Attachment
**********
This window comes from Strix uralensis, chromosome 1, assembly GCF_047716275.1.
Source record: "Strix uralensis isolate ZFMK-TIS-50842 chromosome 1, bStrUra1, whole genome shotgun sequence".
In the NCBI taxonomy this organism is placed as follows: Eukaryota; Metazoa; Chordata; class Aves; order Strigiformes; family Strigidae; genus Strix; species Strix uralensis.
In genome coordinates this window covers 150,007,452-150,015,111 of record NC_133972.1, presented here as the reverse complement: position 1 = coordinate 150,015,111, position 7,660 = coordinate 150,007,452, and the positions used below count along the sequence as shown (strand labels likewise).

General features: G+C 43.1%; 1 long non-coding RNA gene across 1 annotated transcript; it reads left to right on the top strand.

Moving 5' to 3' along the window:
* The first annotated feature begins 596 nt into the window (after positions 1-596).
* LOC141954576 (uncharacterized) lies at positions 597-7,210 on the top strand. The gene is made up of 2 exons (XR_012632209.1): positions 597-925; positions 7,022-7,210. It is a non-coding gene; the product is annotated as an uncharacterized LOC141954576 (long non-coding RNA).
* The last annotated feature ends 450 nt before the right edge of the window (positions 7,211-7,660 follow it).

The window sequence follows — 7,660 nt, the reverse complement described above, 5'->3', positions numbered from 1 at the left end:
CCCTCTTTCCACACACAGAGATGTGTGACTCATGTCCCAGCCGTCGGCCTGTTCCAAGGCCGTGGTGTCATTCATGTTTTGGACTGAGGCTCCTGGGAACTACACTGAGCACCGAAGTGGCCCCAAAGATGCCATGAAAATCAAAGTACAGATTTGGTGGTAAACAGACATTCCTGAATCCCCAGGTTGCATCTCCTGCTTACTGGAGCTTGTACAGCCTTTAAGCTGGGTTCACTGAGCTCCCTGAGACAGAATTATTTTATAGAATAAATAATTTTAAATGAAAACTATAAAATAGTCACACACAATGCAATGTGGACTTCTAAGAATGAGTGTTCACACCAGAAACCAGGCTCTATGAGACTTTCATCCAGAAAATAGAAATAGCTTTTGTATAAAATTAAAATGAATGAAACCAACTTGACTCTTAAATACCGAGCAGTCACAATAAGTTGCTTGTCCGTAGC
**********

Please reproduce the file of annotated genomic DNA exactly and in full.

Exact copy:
This window comes from Strix uralensis, chromosome 1, assembly GCF_047716275.1.
Source record: "Strix uralensis isolate ZFMK-TIS-50842 chromosome 1, bStrUra1, whole genome shotgun sequence".
In the NCBI taxonomy this organism is placed as follows: Eukaryota; Metazoa; Chordata; class Aves; order Strigiformes; family Strigidae; genus Strix; species Strix uralensis.
In genome coordinates this window covers 150,007,452-150,015,111 of record NC_133972.1, presented here as the reverse complement: position 1 = coordinate 150,015,111, position 7,660 = coordinate 150,007,452, and the positions used below count along the sequence as shown (strand labels likewise).

General features: G+C 43.1%; 1 long non-coding RNA gene across 1 annotated transcript; it reads left to right on the top strand.

Moving 5' to 3' along the window:
* The first annotated feature begins 596 nt into the window (after positions 1-596).
* LOC141954576 (uncharacterized) lies at positions 597-7,210 on the top strand. The gene is made up of 2 exons (XR_012632209.1): positions 597-925; positions 7,022-7,210. It is a non-coding gene; the product is annotated as an uncharacterized LOC141954576 (long non-coding RNA).
* The last annotated feature ends 450 nt before the right edge of the window (positions 7,211-7,660 follow it).

The window sequence follows — 7,660 nt, the reverse complement described above, 5'->3', positions numbered from 1 at the left end:
CCCTCTTTCCACACACAGAGATGTGTGACTCATGTCCCAGCCGTCGGCCTGTTCCAAGGCCGTGGTGTCATTCATGTTTTGGACTGAGGCTCCTGGGAACTACACTGAGCACCGAAGTGGCCCCAAAGATGCCATGAAAATCAAAGTACAGATTTGGTGGTAAACAGACATTCCTGAATCCCCAGGTTGCATCTCCTGCTTACTGGAGCTTGTACAGCCTTTAAGCTGGGTTCACTGAGCTCCCTGAGACAGAATTATTTTATAGAATAAATAATTTTAAATGAAAACTATAAAATAGTCACACACAATGCAATGTGGACTTCTAAGAATGAGTGTTCACACCAGAAACCAGGCTCTATGAGACTTTCATCCAGAAAATAGAAATAGCTTTTGTATAAAATTAAAATGAATGAAACCAACTTGACTCTTAAATACCGAGCAGTCACAATAAGTTGCTTGTCCGTAGC